The US Department of Transportation (USDOT), under Title 49, Part 172 of the Code of Federal Regulations (also known as 49CFR-172), keeps a huge list of hazardous materials. This list indicates which materials can and cannot be transported, how they can be transported, and how they should be classified. The originating shipper is responsible for creating the original shipping documents, determining the proper classification, and making sure the cargo is loaded in permitted tank cars. To understand the difficulty of classification, look at the online version of 49CFR-172, and try to figure out how you would classify crude oil.
Go ahead and check it out. We can wait.
Welcome back. Does your head hurt? If you can follow the mouse chase through 49CFR-172, you discover that it tells you nothing about how to determine which Packing Group a specific kind of crude oil fits in. If you made it as far as the notes for Tank Codes, the regulations take you to another section of Title 49.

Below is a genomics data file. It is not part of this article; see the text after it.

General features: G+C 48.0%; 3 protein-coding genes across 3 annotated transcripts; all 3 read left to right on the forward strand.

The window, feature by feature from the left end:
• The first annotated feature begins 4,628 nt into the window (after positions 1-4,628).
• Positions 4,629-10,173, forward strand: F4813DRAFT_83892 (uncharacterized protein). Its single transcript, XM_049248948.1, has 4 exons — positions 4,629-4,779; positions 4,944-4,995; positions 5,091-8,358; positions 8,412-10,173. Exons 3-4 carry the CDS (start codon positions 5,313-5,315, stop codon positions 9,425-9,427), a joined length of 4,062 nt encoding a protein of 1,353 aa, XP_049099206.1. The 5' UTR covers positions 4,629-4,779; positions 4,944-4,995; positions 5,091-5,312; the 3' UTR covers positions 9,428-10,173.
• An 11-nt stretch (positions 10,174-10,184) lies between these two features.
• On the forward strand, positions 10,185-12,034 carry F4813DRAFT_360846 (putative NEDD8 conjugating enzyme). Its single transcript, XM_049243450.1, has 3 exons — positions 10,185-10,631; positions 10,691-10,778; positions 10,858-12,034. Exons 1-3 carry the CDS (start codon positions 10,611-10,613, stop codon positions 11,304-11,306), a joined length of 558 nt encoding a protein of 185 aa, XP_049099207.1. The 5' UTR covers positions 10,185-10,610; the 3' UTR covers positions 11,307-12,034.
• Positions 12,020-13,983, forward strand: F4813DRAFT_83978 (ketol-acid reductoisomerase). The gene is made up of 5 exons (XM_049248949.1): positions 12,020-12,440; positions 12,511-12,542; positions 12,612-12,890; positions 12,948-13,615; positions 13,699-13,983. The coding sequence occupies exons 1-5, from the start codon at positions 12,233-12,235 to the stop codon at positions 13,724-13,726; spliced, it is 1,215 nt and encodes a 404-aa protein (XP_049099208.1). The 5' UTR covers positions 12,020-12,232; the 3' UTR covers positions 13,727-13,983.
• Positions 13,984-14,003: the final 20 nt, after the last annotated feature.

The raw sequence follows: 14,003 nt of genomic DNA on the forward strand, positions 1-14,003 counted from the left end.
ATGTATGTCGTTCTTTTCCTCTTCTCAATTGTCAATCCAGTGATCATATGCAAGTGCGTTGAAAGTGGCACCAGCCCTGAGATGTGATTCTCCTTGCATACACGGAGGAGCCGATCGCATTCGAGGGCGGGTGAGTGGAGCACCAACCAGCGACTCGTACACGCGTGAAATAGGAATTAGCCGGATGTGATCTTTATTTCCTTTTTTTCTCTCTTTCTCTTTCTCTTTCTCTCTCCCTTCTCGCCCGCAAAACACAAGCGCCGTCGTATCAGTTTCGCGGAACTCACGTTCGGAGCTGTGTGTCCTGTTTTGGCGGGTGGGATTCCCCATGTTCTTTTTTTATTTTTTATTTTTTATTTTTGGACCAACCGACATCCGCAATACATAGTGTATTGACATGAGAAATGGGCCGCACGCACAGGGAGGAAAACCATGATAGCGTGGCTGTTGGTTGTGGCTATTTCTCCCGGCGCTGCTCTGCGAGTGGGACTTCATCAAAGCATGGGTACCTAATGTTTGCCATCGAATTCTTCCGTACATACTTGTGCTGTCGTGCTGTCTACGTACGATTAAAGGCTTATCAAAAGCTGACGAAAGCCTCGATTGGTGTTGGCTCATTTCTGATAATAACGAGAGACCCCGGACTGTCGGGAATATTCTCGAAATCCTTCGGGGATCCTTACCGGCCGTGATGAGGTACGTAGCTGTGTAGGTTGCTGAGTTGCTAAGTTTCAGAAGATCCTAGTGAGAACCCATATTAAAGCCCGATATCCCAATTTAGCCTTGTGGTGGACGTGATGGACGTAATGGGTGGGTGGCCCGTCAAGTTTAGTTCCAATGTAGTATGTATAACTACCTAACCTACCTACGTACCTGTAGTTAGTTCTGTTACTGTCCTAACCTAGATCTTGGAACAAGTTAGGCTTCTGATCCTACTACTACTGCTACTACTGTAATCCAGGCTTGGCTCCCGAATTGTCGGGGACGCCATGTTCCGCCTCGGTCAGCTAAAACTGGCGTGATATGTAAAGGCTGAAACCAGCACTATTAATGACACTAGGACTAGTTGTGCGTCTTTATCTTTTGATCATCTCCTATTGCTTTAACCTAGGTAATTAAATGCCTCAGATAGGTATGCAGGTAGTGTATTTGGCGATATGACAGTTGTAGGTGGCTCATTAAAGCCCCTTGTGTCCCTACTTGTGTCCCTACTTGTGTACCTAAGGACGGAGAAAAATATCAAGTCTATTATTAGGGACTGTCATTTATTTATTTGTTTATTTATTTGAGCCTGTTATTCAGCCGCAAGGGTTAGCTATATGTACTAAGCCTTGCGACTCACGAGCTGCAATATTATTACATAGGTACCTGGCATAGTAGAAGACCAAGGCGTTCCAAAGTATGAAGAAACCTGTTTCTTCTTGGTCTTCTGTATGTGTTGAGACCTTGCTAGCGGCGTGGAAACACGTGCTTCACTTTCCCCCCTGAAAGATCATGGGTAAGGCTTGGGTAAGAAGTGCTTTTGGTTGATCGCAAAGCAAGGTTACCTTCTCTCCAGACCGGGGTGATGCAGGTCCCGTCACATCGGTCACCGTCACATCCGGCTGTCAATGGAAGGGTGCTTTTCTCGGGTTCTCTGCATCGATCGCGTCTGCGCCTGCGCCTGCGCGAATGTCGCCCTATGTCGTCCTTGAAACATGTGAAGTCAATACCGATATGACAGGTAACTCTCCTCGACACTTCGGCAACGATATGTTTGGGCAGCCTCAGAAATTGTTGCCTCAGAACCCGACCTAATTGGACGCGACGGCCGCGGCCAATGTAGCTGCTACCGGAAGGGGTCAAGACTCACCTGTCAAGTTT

Regulation 49CFR-172 is a perfect illustration of how many federal regulations work. If you know what you are looking for, and are patient, everything you need to know is there. But if you don’t know how to use them, or if you do not have the patience … well, you will not find the answers you need. The law requires you to comply with these regulations, and ignorance is not a defense. If you fail to comply, the US Federal Government can and will prosecute you.
Federal regulations have created whole cottage industries for consultants who offer services to companies that do not have the time, knowledge, or patience to figure out what they have to do. There is no excuse for any shipper to fall back on when it comes to the classification of hazardous materials.